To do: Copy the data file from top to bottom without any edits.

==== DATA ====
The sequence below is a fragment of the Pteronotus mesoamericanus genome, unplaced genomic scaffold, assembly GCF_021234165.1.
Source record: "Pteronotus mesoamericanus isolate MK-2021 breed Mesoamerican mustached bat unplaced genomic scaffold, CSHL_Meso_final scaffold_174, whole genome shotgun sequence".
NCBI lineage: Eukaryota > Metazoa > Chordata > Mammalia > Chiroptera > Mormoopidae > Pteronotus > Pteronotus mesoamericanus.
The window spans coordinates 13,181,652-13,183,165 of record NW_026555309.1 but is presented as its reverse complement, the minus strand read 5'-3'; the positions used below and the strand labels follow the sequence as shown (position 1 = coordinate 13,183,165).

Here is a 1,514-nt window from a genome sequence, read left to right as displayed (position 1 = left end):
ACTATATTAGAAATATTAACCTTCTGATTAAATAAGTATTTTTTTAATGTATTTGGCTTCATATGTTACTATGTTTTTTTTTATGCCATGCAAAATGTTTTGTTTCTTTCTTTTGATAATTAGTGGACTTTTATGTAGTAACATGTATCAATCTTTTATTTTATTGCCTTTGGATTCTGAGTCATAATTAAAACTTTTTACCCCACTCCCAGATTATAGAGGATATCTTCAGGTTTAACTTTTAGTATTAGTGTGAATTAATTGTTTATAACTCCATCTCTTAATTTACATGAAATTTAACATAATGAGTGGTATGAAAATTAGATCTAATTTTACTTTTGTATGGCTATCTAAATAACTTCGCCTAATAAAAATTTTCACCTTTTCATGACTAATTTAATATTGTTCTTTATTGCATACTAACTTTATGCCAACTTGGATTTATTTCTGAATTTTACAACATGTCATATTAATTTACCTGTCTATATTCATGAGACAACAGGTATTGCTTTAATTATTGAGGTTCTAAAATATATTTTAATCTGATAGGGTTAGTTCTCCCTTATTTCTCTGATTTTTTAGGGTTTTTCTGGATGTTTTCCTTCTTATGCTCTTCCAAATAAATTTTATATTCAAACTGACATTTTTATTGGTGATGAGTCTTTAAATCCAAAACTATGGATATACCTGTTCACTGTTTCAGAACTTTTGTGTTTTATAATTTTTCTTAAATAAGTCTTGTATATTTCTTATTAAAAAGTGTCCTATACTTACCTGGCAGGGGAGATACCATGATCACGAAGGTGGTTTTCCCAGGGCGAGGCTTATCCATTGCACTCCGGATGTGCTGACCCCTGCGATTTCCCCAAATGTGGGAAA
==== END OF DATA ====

The sequence below is a fragment of the Pteronotus mesoamericanus genome, unplaced genomic scaffold, assembly GCF_021234165.1.
Source record: "Pteronotus mesoamericanus isolate MK-2021 breed Mesoamerican mustached bat unplaced genomic scaffold, CSHL_Meso_final scaffold_174, whole genome shotgun sequence".
NCBI lineage: Eukaryota > Metazoa > Chordata > Mammalia > Chiroptera > Mormoopidae > Pteronotus > Pteronotus mesoamericanus.
The window spans coordinates 13,181,652-13,183,165 of record NW_026555309.1 but is presented as its reverse complement, the minus strand read 5'-3'; the positions used below and the strand labels follow the sequence as shown (position 1 = coordinate 13,183,165).

Here is a 1,514-nt window from a genome sequence, read left to right as displayed (position 1 = left end):
ACTATATTAGAAATATTAACCTTCTGATTAAATAAGTATTTTTTTAATGTATTTGGCTTCATATGTTACTATGTTTTTTTTTATGCCATGCAAAATGTTTTGTTTCTTTCTTTTGATAATTAGTGGACTTTTATGTAGTAACATGTATCAATCTTTTATTTTATTGCCTTTGGATTCTGAGTCATAATTAAAACTTTTTACCCCACTCCCAGATTATAGAGGATATCTTCAGGTTTAACTTTTAGTATTAGTGTGAATTAATTGTTTATAACTCCATCTCTTAATTTACATGAAATTTAACATAATGAGTGGTATGAAAATTAGATCTAATTTTACTTTTGTATGGCTATCTAAATAACTTCGCCTAATAAAAATTTTCACCTTTTCATGACTAATTTAATATTGTTCTTTATTGCATACTAACTTTATGCCAACTTGGATTTATTTCTGAATTTTACAACATGTCATATTAATTTACCTGTCTATATTCATGAGACAACAGGTATTGCTTTAATTATTGAGGTTCTAAAATATATTTTAATCTGATAGGGTTAGTTCTCCCTTATTTCTCTGATTTTTTAGGGTTTTTCTGGATGTTTTCCTTCTTATGCTCTTCCAAATAAATTTTATATTCAAACTGACATTTTTATTGGTGATGAGTCTTTAAATCCAAAACTATGGATATACCTGTTCACTGTTTCAGAACTTTTGTGTTTTATAATTTTTCTTAAATAAGTCTTGTATATTTCTTATTAAAAAGTGTCCTATACTTACCTGGCAGGGGAGATACCATGATCACGAAGGTGGTTTTCCCAGGGCGAGGCTTATCCATTGCACTCCGGATGTGCTGACCCCTGCGATTTCCCCAAATGTGGGAAA